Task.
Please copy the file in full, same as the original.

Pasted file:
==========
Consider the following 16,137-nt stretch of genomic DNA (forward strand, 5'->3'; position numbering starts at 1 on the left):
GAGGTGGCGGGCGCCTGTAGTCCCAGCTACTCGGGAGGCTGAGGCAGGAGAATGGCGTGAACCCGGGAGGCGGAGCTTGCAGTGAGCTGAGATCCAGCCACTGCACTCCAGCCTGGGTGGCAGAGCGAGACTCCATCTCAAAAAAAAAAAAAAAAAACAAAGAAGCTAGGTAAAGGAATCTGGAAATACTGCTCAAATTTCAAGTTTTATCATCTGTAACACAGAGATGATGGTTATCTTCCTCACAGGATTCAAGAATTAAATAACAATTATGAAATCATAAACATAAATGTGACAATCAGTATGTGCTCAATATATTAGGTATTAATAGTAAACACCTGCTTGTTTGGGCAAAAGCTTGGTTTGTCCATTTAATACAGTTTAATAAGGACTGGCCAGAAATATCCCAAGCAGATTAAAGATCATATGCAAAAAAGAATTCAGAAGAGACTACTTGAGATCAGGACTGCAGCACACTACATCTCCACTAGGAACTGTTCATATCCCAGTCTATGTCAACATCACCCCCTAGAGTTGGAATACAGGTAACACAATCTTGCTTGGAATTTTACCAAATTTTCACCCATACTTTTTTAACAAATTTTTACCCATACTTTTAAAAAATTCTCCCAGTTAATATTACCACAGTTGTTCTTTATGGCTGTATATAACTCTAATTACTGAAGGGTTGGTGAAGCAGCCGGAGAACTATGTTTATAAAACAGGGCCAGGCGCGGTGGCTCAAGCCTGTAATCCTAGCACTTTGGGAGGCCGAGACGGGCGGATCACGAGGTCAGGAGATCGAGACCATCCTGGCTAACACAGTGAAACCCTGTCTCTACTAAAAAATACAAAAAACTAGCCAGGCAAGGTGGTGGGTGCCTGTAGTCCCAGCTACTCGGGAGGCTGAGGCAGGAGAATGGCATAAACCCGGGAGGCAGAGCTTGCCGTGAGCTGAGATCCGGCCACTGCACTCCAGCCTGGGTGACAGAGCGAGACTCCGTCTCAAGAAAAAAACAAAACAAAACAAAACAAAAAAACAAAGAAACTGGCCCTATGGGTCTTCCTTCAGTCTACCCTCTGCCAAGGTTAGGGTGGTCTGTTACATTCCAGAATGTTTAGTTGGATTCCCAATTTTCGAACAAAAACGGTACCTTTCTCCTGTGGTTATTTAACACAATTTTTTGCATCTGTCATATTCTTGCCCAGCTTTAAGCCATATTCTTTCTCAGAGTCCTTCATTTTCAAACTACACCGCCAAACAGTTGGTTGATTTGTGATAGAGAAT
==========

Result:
Consider the following 16,137-nt stretch of genomic DNA (forward strand, 5'->3'; position numbering starts at 1 on the left):
GAGGTGGCGGGCGCCTGTAGTCCCAGCTACTCGGGAGGCTGAGGCAGGAGAATGGCGTGAACCCGGGAGGCGGAGCTTGCAGTGAGCTGAGATCCAGCCACTGCACTCCAGCCTGGGTGGCAGAGCGAGACTCCATCTCAAAAAAAAAAAAAAAAAACAAAGAAGCTAGGTAAAGGAATCTGGAAATACTGCTCAAATTTCAAGTTTTATCATCTGTAACACAGAGATGATGGTTATCTTCCTCACAGGATTCAAGAATTAAATAACAATTATGAAATCATAAACATAAATGTGACAATCAGTATGTGCTCAATATATTAGGTATTAATAGTAAACACCTGCTTGTTTGGGCAAAAGCTTGGTTTGTCCATTTAATACAGTTTAATAAGGACTGGCCAGAAATATCCCAAGCAGATTAAAGATCATATGCAAAAAAGAATTCAGAAGAGACTACTTGAGATCAGGACTGCAGCACACTACATCTCCACTAGGAACTGTTCATATCCCAGTCTATGTCAACATCACCCCCTAGAGTTGGAATACAGGTAACACAATCTTGCTTGGAATTTTACCAAATTTTCACCCATACTTTTTTAACAAATTTTTACCCATACTTTTAAAAAATTCTCCCAGTTAATATTACCACAGTTGTTCTTTATGGCTGTATATAACTCTAATTACTGAAGGGTTGGTGAAGCAGCCGGAGAACTATGTTTATAAAACAGGGCCAGGCGCGGTGGCTCAAGCCTGTAATCCTAGCACTTTGGGAGGCCGAGACGGGCGGATCACGAGGTCAGGAGATCGAGACCATCCTGGCTAACACAGTGAAACCCTGTCTCTACTAAAAAATACAAAAAACTAGCCAGGCAAGGTGGTGGGTGCCTGTAGTCCCAGCTACTCGGGAGGCTGAGGCAGGAGAATGGCATAAACCCGGGAGGCAGAGCTTGCCGTGAGCTGAGATCCGGCCACTGCACTCCAGCCTGGGTGACAGAGCGAGACTCCGTCTCAAGAAAAAAACAAAACAAAACAAAACAAAAAAACAAAGAAACTGGCCCTATGGGTCTTCCTTCAGTCTACCCTCTGCCAAGGTTAGGGTGGTCTGTTACATTCCAGAATGTTTAGTTGGATTCCCAATTTTCGAACAAAAACGGTACCTTTCTCCTGTGGTTATTTAACACAATTTTTTGCATCTGTCATATTCTTGCCCAGCTTTAAGCCATATTCTTTCTCAGAGTCCTTCATTTTCAAACTACACCGCCAAACAGTTGGTTGATTTGTGATAGAGAAT